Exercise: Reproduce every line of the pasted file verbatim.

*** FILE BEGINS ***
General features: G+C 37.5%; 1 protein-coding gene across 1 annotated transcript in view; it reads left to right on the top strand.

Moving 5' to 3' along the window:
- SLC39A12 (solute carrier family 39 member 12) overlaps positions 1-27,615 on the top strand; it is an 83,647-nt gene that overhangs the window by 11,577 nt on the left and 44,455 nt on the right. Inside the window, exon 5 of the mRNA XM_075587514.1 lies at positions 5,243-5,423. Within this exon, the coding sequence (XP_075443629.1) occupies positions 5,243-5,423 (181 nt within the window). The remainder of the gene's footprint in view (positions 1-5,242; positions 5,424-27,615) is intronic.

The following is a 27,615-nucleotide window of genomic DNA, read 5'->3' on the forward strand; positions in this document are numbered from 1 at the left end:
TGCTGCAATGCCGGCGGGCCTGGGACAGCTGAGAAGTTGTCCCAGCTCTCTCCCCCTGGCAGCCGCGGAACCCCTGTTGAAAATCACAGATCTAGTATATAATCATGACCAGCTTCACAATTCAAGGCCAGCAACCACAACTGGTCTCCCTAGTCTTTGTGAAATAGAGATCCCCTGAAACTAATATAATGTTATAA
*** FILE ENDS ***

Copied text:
General features: G+C 37.5%; 1 protein-coding gene across 1 annotated transcript in view; it reads left to right on the top strand.

Moving 5' to 3' along the window:
- SLC39A12 (solute carrier family 39 member 12) overlaps positions 1-27,615 on the top strand; it is an 83,647-nt gene that overhangs the window by 11,577 nt on the left and 44,455 nt on the right. Inside the window, exon 5 of the mRNA XM_075587514.1 lies at positions 5,243-5,423. Within this exon, the coding sequence (XP_075443629.1) occupies positions 5,243-5,423 (181 nt within the window). The remainder of the gene's footprint in view (positions 1-5,242; positions 5,424-27,615) is intronic.

The following is a 27,615-nucleotide window of genomic DNA, read 5'->3' on the forward strand; positions in this document are numbered from 1 at the left end:
TGCTGCAATGCCGGCGGGCCTGGGACAGCTGAGAAGTTGTCCCAGCTCTCTCCCCCTGGCAGCCGCGGAACCCCTGTTGAAAATCACAGATCTAGTATATAATCATGACCAGCTTCACAATTCAAGGCCAGCAACCACAACTGGTCTCCCTAGTCTTTGTGAAATAGAGATCCCCTGAAACTAATATAATGTTATAA